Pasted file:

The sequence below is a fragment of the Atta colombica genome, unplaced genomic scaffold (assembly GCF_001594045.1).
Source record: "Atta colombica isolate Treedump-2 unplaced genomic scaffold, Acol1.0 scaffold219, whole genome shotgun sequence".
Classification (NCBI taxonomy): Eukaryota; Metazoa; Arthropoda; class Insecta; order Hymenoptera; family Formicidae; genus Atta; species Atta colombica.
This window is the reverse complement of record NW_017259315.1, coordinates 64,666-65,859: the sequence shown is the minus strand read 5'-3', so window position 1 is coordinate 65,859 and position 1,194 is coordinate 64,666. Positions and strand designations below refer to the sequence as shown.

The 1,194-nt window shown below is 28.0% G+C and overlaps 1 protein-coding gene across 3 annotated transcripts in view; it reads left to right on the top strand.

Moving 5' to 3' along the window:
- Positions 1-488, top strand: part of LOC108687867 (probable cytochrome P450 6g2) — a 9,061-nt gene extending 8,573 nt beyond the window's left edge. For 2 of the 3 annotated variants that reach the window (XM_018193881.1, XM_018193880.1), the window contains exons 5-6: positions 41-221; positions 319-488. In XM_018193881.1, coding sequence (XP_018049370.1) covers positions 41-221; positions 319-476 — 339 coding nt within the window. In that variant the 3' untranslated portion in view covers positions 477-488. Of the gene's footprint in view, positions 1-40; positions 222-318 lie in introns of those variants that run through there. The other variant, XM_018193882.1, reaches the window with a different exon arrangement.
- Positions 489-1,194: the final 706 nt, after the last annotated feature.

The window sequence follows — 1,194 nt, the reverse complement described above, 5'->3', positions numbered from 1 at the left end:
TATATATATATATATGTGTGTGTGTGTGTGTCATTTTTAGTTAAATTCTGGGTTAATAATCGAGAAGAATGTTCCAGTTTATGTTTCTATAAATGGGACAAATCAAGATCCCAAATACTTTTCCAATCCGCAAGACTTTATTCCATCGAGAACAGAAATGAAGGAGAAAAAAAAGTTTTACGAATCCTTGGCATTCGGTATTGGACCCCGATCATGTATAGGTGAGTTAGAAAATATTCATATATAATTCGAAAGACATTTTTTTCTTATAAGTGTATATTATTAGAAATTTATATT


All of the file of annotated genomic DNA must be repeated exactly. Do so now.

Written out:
The sequence below is a fragment of the Atta colombica genome, unplaced genomic scaffold (assembly GCF_001594045.1).
Source record: "Atta colombica isolate Treedump-2 unplaced genomic scaffold, Acol1.0 scaffold219, whole genome shotgun sequence".
Classification (NCBI taxonomy): Eukaryota; Metazoa; Arthropoda; class Insecta; order Hymenoptera; family Formicidae; genus Atta; species Atta colombica.
This window is the reverse complement of record NW_017259315.1, coordinates 64,666-65,859: the sequence shown is the minus strand read 5'-3', so window position 1 is coordinate 65,859 and position 1,194 is coordinate 64,666. Positions and strand designations below refer to the sequence as shown.

The 1,194-nt window shown below is 28.0% G+C and overlaps 1 protein-coding gene across 3 annotated transcripts in view; it reads left to right on the top strand.

Moving 5' to 3' along the window:
- Positions 1-488, top strand: part of LOC108687867 (probable cytochrome P450 6g2) — a 9,061-nt gene extending 8,573 nt beyond the window's left edge. For 2 of the 3 annotated variants that reach the window (XM_018193881.1, XM_018193880.1), the window contains exons 5-6: positions 41-221; positions 319-488. In XM_018193881.1, coding sequence (XP_018049370.1) covers positions 41-221; positions 319-476 — 339 coding nt within the window. In that variant the 3' untranslated portion in view covers positions 477-488. Of the gene's footprint in view, positions 1-40; positions 222-318 lie in introns of those variants that run through there. The other variant, XM_018193882.1, reaches the window with a different exon arrangement.
- Positions 489-1,194: the final 706 nt, after the last annotated feature.

The window sequence follows — 1,194 nt, the reverse complement described above, 5'->3', positions numbered from 1 at the left end:
TATATATATATATATGTGTGTGTGTGTGTGTCATTTTTAGTTAAATTCTGGGTTAATAATCGAGAAGAATGTTCCAGTTTATGTTTCTATAAATGGGACAAATCAAGATCCCAAATACTTTTCCAATCCGCAAGACTTTATTCCATCGAGAACAGAAATGAAGGAGAAAAAAAAGTTTTACGAATCCTTGGCATTCGGTATTGGACCCCGATCATGTATAGGTGAGTTAGAAAATATTCATATATAATTCGAAAGACATTTTTTTCTTATAAGTGTATATTATTAGAAATTTATATT